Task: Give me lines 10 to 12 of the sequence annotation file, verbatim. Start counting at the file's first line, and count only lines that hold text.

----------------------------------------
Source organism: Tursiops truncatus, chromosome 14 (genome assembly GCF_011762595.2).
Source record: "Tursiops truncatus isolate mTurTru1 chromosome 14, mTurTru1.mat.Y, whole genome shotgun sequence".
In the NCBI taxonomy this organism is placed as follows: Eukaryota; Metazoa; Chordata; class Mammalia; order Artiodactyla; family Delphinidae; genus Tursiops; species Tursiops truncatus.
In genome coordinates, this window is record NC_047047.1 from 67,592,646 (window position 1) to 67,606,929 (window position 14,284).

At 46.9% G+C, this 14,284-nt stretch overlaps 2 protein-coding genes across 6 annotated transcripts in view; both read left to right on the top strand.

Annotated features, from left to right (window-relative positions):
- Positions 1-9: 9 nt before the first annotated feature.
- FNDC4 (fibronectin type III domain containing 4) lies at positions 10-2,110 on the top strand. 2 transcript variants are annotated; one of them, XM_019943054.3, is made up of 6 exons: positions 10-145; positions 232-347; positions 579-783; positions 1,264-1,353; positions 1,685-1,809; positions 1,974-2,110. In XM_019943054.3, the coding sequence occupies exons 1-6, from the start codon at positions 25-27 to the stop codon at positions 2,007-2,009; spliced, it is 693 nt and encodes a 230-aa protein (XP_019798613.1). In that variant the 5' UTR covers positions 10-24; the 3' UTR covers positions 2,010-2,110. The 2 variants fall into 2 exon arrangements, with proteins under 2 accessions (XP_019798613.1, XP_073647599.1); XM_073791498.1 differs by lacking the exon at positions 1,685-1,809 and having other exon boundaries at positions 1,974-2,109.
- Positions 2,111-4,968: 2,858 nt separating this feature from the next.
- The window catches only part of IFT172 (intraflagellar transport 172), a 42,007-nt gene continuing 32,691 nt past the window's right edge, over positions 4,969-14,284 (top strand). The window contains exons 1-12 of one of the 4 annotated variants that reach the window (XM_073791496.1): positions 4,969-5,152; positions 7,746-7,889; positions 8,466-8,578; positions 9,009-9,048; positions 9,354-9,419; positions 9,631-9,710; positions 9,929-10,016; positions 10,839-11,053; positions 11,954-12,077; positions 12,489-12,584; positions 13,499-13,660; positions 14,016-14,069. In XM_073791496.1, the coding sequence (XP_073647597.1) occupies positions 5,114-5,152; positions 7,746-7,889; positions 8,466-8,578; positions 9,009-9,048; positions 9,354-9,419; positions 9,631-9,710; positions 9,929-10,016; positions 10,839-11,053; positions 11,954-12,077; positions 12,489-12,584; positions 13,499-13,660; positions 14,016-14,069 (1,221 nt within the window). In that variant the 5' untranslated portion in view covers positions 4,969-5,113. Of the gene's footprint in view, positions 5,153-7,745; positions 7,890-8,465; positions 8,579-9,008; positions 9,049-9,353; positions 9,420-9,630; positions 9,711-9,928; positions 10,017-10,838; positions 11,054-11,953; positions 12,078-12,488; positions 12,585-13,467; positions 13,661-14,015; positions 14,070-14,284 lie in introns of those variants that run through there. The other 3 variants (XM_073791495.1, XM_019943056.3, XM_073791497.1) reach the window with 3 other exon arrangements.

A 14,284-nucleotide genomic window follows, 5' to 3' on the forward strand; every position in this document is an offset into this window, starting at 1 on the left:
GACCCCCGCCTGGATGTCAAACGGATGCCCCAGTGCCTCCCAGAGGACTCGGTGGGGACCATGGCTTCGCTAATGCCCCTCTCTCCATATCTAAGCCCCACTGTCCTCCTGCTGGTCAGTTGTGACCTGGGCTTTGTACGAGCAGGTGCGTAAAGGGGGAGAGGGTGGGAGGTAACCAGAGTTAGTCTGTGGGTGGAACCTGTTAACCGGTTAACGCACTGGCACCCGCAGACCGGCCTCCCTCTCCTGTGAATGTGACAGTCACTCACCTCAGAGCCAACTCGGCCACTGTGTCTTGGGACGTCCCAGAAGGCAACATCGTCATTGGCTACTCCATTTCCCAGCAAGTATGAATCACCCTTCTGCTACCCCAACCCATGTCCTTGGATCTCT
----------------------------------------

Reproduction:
- The window catches only part of IFT172 (intraflagellar transport 172), a 42,007-nt gene continuing 32,691 nt past the window's right edge, over positions 4,969-14,284 (top strand). The window contains exons 1-12 of one of the 4 annotated variants that reach the window (XM_073791496.1): positions 4,969-5,152; positions 7,746-7,889; positions 8,466-8,578; positions 9,009-9,048; positions 9,354-9,419; positions 9,631-9,710; positions 9,929-10,016; positions 10,839-11,053; positions 11,954-12,077; positions 12,489-12,584; positions 13,499-13,660; positions 14,016-14,069. In XM_073791496.1, the coding sequence (XP_073647597.1) occupies positions 5,114-5,152; positions 7,746-7,889; positions 8,466-8,578; positions 9,009-9,048; positions 9,354-9,419; positions 9,631-9,710; positions 9,929-10,016; positions 10,839-11,053; positions 11,954-12,077; positions 12,489-12,584; positions 13,499-13,660; positions 14,016-14,069 (1,221 nt within the window). In that variant the 5' untranslated portion in view covers positions 4,969-5,113. Of the gene's footprint in view, positions 5,153-7,745; positions 7,890-8,465; positions 8,579-9,008; positions 9,049-9,353; positions 9,420-9,630; positions 9,711-9,928; positions 10,017-10,838; positions 11,054-11,953; positions 12,078-12,488; positions 12,585-13,467; positions 13,661-14,015; positions 14,070-14,284 lie in introns of those variants that run through there. The other 3 variants (XM_073791495.1, XM_019943056.3, XM_073791497.1) reach the window with 3 other exon arrangements.

A 14,284-nucleotide genomic window follows, 5' to 3' on the forward strand; every position in this document is an offset into this window, starting at 1 on the left:
GACCCCCGCCTGGATGTCAAACGGATGCCCCAGTGCCTCCCAGAGGACTCGGTGGGGACCATGGCTTCGCTAATGCCCCTCTCTCCATATCTAAGCCCCACTGTCCTCCTGCTGGTCAGTTGTGACCTGGGCTTTGTACGAGCAGGTGCGTAAAGGGGGAGAGGGTGGGAGGTAACCAGAGTTAGTCTGTGGGTGGAACCTGTTAACCGGTTAACGCACTGGCACCCGCAGACCGGCCTCCCTCTCCTGTGAATGTGACAGTCACTCACCTCAGAGCCAACTCGGCCACTGTGTCTTGGGACGTCCCAGAAGGCAACATCGTCATTGGCTACTCCATTTCCCAGCAAGTATGAATCACCCTTCTGCTACCCCAACCCATGTCCTTGGATCTCT